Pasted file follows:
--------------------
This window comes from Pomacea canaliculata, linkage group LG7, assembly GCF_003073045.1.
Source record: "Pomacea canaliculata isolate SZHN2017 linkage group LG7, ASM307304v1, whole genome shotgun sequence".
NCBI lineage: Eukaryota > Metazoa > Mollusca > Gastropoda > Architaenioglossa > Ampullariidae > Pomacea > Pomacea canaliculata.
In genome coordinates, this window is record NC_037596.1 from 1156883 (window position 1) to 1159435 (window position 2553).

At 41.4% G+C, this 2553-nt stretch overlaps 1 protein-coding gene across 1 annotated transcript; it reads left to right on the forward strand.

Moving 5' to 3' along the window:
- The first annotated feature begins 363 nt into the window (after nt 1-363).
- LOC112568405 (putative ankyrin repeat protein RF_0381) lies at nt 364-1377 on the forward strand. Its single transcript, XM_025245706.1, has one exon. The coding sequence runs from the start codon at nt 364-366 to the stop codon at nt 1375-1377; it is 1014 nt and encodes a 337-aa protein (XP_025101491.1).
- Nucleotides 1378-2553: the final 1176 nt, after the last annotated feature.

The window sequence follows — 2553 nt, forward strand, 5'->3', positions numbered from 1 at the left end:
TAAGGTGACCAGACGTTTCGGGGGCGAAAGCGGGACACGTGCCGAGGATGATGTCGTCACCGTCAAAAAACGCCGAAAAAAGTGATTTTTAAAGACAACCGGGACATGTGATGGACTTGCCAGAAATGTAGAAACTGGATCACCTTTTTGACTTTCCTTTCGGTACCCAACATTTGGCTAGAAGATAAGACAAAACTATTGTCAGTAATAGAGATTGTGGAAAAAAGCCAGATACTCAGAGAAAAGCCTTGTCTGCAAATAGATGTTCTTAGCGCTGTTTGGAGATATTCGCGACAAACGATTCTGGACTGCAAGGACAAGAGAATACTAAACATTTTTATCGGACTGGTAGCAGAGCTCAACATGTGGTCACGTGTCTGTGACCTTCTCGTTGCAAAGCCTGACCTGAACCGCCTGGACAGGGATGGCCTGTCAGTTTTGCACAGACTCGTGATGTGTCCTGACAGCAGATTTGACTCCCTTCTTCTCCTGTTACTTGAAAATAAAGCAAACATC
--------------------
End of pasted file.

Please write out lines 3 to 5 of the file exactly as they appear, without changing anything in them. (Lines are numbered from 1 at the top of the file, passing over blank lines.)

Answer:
NCBI lineage: Eukaryota > Metazoa > Mollusca > Gastropoda > Architaenioglossa > Ampullariidae > Pomacea > Pomacea canaliculata.
In genome coordinates, this window is record NC_037596.1 from 1156883 (window position 1) to 1159435 (window position 2553).

At 41.4% G+C, this 2553-nt stretch overlaps 1 protein-coding gene across 1 annotated transcript; it reads left to right on the forward strand.